Upper Air Map Identification
Upper Air analysis is another important part of being a meteorologist and understanding how to read these maps is very important to our daily job. The above image is a 300mb chart that means this is the winds and temps at about 30,000ft above the ground.
The first feature is over Western California. The darker blue shading is a jet maximum. What this means is that the winds are very strong over that region. It is possible for airplanes that are flying at that height to encounter turbulence.
Looking at the weather map over Georgia you notice a -35 dotted green line. This is called and isotherm which stands for lines of equal temperature. -35C tells us how cold it is at 30,000ft above the area in Georgia. The temperature can be used for many things such as identifying areas of cold air advection or warm air advection.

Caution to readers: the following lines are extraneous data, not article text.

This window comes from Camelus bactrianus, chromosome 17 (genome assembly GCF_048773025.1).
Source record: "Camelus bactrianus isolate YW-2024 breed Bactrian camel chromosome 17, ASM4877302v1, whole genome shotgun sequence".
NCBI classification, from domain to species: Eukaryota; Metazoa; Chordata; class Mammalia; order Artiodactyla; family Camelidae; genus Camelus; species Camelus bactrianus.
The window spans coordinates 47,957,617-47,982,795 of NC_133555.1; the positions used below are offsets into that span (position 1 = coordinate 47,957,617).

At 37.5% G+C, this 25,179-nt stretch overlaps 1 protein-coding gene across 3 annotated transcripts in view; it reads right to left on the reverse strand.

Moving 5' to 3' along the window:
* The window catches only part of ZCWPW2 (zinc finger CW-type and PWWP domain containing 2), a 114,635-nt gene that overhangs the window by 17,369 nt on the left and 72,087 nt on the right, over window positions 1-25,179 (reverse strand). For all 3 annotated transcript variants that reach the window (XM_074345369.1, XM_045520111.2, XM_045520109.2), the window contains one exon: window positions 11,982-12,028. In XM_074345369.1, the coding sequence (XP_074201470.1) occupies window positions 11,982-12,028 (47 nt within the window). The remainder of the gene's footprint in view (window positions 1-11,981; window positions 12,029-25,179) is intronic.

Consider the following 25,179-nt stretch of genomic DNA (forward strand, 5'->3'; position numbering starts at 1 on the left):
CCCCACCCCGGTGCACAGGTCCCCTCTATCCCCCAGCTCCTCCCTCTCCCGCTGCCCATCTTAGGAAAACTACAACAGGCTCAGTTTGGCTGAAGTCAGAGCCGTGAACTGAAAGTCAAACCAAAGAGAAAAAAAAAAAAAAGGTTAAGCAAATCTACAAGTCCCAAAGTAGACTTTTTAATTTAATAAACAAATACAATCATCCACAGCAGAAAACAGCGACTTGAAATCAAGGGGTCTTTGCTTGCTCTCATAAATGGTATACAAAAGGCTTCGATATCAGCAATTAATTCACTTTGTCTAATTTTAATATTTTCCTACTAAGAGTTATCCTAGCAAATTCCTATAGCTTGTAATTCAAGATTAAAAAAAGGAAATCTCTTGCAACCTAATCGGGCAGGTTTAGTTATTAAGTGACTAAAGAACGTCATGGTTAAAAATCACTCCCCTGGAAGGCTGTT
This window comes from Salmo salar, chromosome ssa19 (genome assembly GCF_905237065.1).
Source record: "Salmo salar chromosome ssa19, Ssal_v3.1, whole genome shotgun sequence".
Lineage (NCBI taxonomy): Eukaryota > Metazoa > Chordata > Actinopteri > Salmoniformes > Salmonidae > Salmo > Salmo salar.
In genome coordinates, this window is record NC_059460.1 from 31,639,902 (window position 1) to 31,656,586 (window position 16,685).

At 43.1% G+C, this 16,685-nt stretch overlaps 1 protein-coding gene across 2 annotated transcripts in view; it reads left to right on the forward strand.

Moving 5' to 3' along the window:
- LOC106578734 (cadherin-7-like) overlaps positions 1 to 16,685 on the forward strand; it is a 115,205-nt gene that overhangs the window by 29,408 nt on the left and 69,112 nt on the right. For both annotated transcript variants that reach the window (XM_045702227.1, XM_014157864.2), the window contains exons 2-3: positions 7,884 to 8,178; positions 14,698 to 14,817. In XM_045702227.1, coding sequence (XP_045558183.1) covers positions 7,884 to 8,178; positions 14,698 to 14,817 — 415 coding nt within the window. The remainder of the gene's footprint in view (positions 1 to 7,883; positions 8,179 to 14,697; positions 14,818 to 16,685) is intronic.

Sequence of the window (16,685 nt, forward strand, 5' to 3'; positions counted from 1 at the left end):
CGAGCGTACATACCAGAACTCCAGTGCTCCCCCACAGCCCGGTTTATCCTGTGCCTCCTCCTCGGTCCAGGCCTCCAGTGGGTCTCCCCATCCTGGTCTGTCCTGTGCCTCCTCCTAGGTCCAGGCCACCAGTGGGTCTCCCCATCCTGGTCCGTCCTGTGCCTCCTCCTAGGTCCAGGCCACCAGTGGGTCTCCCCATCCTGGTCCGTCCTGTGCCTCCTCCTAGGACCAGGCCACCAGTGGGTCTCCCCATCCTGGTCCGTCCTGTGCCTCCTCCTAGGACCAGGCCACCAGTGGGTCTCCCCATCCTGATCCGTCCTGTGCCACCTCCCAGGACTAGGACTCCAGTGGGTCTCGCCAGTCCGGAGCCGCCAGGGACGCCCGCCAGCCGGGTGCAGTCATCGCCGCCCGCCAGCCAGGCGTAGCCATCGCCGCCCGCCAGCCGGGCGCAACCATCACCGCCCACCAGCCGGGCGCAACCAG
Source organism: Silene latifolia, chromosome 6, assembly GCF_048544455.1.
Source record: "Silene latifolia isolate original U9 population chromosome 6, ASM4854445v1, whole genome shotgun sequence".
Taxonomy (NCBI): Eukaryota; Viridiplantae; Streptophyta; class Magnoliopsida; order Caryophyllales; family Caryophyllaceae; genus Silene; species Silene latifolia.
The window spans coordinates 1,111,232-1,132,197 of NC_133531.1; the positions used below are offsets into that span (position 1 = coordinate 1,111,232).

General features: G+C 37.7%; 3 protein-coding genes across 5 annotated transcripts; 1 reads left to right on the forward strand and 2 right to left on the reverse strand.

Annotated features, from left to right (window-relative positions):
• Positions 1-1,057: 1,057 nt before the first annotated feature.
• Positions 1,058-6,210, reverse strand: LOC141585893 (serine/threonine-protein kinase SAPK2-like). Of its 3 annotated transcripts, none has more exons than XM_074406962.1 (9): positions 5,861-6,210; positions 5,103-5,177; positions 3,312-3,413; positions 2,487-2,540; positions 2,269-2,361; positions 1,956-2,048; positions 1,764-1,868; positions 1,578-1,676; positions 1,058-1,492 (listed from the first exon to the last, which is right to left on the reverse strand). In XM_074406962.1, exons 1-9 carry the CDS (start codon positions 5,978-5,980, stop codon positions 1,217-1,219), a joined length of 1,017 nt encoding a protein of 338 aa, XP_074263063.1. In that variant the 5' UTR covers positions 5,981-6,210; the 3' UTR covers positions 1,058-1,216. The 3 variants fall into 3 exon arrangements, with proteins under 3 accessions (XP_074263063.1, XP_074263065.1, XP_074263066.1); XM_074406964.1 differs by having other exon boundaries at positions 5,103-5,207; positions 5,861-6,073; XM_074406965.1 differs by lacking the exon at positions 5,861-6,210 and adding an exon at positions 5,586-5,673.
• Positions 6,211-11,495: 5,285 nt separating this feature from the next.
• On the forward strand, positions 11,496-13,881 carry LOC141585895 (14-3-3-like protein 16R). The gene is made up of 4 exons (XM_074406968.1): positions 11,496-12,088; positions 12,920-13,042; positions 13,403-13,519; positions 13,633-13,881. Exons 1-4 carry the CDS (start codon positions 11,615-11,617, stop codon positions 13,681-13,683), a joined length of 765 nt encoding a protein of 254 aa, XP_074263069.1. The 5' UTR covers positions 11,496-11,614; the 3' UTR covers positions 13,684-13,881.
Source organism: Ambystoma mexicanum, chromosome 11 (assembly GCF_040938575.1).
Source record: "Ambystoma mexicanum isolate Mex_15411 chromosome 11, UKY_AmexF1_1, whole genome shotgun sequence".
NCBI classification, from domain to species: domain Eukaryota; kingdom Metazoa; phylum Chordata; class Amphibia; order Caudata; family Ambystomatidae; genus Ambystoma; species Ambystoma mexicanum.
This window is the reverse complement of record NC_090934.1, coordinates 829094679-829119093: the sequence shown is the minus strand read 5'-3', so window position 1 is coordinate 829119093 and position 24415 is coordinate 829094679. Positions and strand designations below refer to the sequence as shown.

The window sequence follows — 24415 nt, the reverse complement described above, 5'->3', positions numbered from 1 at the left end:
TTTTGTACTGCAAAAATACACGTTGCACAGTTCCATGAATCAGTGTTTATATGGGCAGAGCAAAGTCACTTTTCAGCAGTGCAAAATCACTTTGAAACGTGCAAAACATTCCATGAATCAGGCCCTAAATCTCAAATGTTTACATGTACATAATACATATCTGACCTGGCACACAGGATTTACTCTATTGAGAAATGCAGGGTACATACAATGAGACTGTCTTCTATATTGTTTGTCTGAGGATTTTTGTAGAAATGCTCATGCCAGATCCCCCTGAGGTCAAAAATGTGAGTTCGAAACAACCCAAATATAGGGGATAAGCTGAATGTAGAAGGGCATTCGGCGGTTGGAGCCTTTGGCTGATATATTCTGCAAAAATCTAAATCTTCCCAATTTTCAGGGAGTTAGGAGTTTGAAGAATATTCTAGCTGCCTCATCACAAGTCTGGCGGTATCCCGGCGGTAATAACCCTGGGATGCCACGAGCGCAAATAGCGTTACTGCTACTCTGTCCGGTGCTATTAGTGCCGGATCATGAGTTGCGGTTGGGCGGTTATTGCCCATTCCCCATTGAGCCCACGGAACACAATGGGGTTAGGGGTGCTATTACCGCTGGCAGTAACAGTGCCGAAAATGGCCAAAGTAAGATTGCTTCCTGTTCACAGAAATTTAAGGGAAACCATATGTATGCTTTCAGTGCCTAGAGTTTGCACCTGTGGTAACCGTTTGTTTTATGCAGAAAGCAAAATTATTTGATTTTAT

A third feature to look at is the solid blue lines. These are outlining areas of the same wind speeds. So if you look at Idaho and then over in Iowa you see that the same line runs through both places meaning that the winds are the same strength through those regions.